What exercise can I do for developing the lowest abdominal muscles (colloquially named the V-muscles)?

I need something that's bodyweight and I am aware that I'd need to lose some weight until someone can see them.

1 Answer 1


The 'v' shaped section at the lower abdominals is commonly called the 'Adonis belt' or 'Apollo's belt' depending on who you speak with, however a common (although obsolete) anatomical term for this feature is the 'iliac furrow'.

Roman statue of Apollo from Wikimedia

Unfortunately, the ability to show off an Apollo's belt is very genetic. Rather than being a muscle, its a combination of the location of your hips and certain ligaments in the lower abdomen. The common attribute to a lot of people who show an Adonis belt is low bodyfat, good core development and engaging in sports that involve rotational aspects at the waist - such as martial artists, swimmers, surfers and the like.

The primary ligament that gives the 'v' look is the inguinal ligament that forms part of the femoral triangle which is what gives the 'v' look. The second major anatomical feature that help give this look is a prominent 'iliac crest', being the large bony outcrop of the hips which is generally fixed in size and shape. What both of these anatomical features have in common are their connections to the external obliques, with portions of the obliques joining with the hip at iliac crest and while "the aponeurosis of the external oblique muscle forms the inguinal ligament". As such, you can help stimulate growth in this area by targeting your obliques, however while ligaments can grow, unlike muscles this takes a significant amount of time.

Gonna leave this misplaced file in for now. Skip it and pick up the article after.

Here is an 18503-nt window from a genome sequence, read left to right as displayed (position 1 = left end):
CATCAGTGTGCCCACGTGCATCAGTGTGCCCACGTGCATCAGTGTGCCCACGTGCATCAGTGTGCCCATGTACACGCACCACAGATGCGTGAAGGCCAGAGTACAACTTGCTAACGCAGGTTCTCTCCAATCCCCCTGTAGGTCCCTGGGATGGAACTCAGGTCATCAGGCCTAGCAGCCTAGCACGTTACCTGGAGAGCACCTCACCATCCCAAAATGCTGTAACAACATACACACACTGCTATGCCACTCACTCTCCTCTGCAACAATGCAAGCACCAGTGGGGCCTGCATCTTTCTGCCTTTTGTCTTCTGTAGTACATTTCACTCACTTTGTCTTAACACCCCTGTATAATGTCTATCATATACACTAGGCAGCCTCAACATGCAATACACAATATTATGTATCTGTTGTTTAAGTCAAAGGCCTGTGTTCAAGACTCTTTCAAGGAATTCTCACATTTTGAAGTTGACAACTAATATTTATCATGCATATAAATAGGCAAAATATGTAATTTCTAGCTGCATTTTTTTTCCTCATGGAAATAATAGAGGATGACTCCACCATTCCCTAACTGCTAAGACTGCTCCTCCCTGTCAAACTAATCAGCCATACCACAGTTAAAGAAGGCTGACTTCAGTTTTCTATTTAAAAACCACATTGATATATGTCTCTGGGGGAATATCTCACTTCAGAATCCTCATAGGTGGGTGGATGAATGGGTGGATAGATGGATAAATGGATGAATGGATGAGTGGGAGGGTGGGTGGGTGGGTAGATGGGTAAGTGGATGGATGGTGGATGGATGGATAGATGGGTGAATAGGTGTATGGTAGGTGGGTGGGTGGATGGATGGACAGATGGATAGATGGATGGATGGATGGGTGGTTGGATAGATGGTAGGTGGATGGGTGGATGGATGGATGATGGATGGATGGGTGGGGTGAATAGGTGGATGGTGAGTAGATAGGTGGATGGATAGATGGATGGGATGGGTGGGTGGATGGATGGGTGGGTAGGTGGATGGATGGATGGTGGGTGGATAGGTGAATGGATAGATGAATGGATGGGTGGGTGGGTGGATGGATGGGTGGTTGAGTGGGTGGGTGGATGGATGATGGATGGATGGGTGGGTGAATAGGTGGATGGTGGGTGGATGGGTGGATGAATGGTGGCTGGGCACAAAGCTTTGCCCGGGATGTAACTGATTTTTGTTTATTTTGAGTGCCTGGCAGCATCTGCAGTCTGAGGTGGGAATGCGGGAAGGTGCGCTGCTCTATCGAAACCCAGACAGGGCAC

As for which exercises, any bodyweight exercises that adequately stress your obliques should work - examples include the hanging side crunch, windscreen wipers or side planks. Other activities that I've seen suggested are martial arts training with a bag, both traditional boxing or a martial art with kicks will work as both require significant rotation force generated from the waist.

As JohnP points out the transverse abdominus also connects with the iliac crest and inguinal ligament in a similar fashion to the obliques. These are a deep abdominal muscle beneath both the internal and external obliques, and are difficult to target properly. The best way to target these is the abdominal vacuum.

A picture of an abdominal vacuum from EXRX.net

  • Overall a good answer, however, the inguinal ligament does not connect with the obliques. Being a ligament, it's sole function is to connect bone to bone, in this case the spine of the ilium to the pubic bone. Also, the term "iliac furrow" is not really a current anatomical term. You also want to concentrate just as much (if not more) on the transverse abdominus than the obliques.
    – JohnP
    Aug 22, 2013 at 0:22
  • @JohnP I've corrected some parts but, while the origin and insert of the inguinal ligament is disputed, it currently shown that the obliques to form a section of them. I've corrected the bit about the iliac furrow which is an obsolete term. I've added a section on vacuums too.
    – user2861
    Aug 22, 2013 at 0:56
  • Holy term-paper!
    – DMoore
    Aug 22, 2013 at 5:45
  • @LegoStormtroopr - Huh. You are correct. I either did not know (or had not remembered from classes) that part of the IL fused with the fibers of the lower TVA. I had thought there was no connection from muscle to ligament in the body. I am curious as to why you think the origin/insertion of the IL is disputed, however. Pubic tubercle to anterior superior iliac crest.
    – JohnP
    Aug 22, 2013 at 14:27

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